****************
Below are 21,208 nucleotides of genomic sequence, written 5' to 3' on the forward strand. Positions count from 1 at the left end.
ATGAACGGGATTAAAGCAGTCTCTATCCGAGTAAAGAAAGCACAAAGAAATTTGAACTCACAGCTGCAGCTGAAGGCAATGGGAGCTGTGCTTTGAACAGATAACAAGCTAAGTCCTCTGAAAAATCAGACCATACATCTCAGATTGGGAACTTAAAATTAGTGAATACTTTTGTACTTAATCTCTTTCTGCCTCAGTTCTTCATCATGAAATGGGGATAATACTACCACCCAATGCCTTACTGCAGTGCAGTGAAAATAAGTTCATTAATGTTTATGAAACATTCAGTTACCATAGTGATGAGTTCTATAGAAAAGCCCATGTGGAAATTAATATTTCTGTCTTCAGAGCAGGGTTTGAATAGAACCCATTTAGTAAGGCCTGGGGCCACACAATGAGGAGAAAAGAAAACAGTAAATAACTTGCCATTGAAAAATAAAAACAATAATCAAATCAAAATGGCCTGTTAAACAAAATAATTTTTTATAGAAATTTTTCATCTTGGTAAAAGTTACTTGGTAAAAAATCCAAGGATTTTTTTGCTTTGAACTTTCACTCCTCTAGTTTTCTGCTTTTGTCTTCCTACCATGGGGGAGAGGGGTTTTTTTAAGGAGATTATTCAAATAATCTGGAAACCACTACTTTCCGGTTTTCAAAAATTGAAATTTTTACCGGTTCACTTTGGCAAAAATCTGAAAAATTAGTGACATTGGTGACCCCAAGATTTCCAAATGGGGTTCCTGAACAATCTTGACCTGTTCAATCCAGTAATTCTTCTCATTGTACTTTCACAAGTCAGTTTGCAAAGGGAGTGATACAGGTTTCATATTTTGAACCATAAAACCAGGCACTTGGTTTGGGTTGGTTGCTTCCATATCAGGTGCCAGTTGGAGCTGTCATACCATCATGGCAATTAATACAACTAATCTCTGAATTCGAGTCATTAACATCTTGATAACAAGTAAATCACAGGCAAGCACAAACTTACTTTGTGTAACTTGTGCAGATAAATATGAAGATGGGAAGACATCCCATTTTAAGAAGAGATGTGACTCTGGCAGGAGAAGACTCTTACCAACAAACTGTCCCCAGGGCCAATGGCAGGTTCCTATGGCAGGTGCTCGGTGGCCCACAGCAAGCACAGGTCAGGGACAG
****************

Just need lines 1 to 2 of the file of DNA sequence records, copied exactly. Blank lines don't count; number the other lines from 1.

Below are 21,208 nucleotides of genomic sequence, written 5' to 3' on the forward strand. Positions count from 1 at the left end.
ATGAACGGGATTAAAGCAGTCTCTATCCGAGTAAAGAAAGCACAAAGAAATTTGAACTCACAGCTGCAGCTGAAGGCAATGGGAGCTGTGCTTTGAACAGATAACAAGCTAAGTCCTCTGAAAAATCAGACCATACATCTCAGATTGGGAACTTAAAATTAGTGAATACTTTTGTACTTAATCTCTTTCTGCCTCAGTTCTTCATCATGAAATGGGGATAATACTACCACCCAATGCCTTACTGCAGTGCAGTGAAAATAAGTTCATTAATGTTTATGAAACATTCAGTTACCATAGTGATGAGTTCTATAGAAAAGCCCATGTGGAAATTAATATTTCTGTCTTCAGAGCAGGGTTTGAATAGAACCCATTTAGTAAGGCCTGGGGCCACACAATGAGGAGAAAAGAAAACAGTAAATAACTTGCCATTGAAAAATAAAAACAATAATCAAATCAAAATGGCCTGTTAAACAAAATAATTTTTTATAGAAATTTTTCATCTTGGTAAAAGTTACTTGGTAAAAAATCCAAGGATTTTTTTGCTTTGAACTTTCACTCCTCTAGTTTTCTGCTTTTGTCTTCCTACCATGGGGGAGAGGGGTTTTTTTAAGGAGATTATTCAAATAATCTGGAAACCACTACTTTCCGGTTTTCAAAAATTGAAATTTTTACCGGTTCACTTTGGCAAAAATCTGAAAAATTAGTGACATTGGTGACCCCAAGATTTCCAAATGGGGTTCCTGAACAATCTTGACCTGTTCAATCCAGTAATTCTTCTCATTGTACTTTCACAAGTCAGTTTGCAAAGGGAGTGATACAGGTTTCATATTTTGAACCATAAAACCAGGCACTTGGTTTGGGTTGGTTGCTTCCATATCAGGTGCCAGTTGGAGCTGTCATACCATCATGGCAATTAATACAACTAATCTCTGAATTCGAGTCATTAACATCTTGATAACAAGTAAATCACAGGCAAGCACAAACTTACTTTGTGTAACTTGTGCAGATAAATATGAAGATGGGAAGACATCCCATTTTAAGAAGAGATGTGACTCTGGCAGGAGAAGACTCTTACCAACAAACTGTCCCCAGGGCCAATGGCAGGTTCCTATGGCAGGTGCTCGGTGGCCCACAGCAAGCACAGGTCAGGGACAG